As discussed in our May 18, 2018 LEGALcurrents®, on April 12, 2018 Governor Andrew Cuomo signed the New York State Budget, which included new requirements to address workplace sexual harassment. Under the new rules, by October 9, 2018 all New York employers (regardless of size) are required to either adopt the State’s model anti-harassment policy and training or adopt a policy and implement a training program that meets New York standards.
In this regard, on August 23, 2018 New York State issued draft guidance, including: model sexual harassment policy and training documents; standards for anti-harassment policies and training; a model complaint form; and FAQs. The draft documents are contained on the State’s Combating Sexual Harassment in the Workplace website and are open for public comment until September 12, 2018. The New York State Department of Labor and Division of Human Rights will review the comments and presumably issue the final documents by the October 9, 2018 effective date.
Highlights of the draft materials include:
- The policy must be provided to employees at hire and may be available electronically, provided that employees must have computer access during work hours and the ability to print a copy.
- Provides for adoption of a “zero-tolerance” policy. Notably, the U.S. Equal Employment Opportunity Commission discourages the use of zero-tolerance policies because such policies may inappropriately convey that every instance of harassment results in termination. That could result in under-reporting of complaints.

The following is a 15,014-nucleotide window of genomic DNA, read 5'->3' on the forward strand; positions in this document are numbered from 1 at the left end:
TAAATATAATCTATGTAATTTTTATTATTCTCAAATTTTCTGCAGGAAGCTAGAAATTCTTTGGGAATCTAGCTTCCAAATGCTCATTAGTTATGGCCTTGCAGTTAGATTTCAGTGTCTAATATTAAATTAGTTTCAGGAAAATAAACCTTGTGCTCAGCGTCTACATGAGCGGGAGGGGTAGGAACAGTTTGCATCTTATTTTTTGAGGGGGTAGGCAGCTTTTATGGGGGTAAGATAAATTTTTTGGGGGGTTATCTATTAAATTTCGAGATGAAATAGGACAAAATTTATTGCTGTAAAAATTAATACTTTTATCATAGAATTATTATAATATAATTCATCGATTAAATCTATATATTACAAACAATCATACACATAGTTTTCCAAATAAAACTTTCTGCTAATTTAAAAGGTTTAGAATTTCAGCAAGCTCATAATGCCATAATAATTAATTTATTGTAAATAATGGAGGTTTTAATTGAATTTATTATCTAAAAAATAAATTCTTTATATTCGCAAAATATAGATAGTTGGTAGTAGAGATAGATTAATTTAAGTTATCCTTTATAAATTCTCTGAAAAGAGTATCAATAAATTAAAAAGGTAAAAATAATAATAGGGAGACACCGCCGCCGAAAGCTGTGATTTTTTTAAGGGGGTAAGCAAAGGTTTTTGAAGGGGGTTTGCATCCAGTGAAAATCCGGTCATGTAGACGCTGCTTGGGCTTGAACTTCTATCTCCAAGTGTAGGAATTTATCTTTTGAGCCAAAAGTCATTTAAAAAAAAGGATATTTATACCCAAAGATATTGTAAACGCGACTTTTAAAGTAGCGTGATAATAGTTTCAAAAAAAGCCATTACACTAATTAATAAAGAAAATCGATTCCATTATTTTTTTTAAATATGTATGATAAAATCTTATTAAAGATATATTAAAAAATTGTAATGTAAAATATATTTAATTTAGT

- Recommends that harassment investigations be completed within thirty days.
- Provides for “due process” for complainants, witnesses, and alleged perpetrators. It is unclear what "due process" rights would be required as the term is not defined and private sector employees do not have constitutional due process rights.
- Managers and supervisors are required to report any (i) complaints they receive, or (ii) harassment they observe.
- Harassment of non-employees is prohibited. Non-employees include contractors, subcontractors, vendors, consultants, or others providing services to the employer.
- Requires employers to provide information on federal, state, local, and court avenues to report and adjudicate claims.
- Training for all employees must be completed by January 1, 2019.
- Training must be provided to all employees, even if an employee works just one day for the employer or one day in New York.
- Employees must be trained annually. In subsequent years, this may be based on the calendar year, anniversary of each employee’s start date, or any other date the employer chooses.
- Training for new hires should be completed within thirty days of hire.
- Training must be “interactive” and include as many of the following elements as possible:
- Be web-based, with questions asked of employees as part of the program;
- Accommodate questions asked by employees;
- Include a live trainer made available during the session to answer questions; and
- Require feedback from employees about the training and the materials presented.
- The model training provides several scenarios with True/False questions and explanations.
Please join Harter Secrest & Emery Labor and Employment attorneys for an informal discussion and Q&A session on the proposed guidance on Wednesday, August 29 at 9:30 am or Thursday, September 6 at 2:30 pm. Click here for more information and to register.
These are draft materials and we anticipate changes to the final documents. Please stay tuned for updates as we will continue to monitor further developments.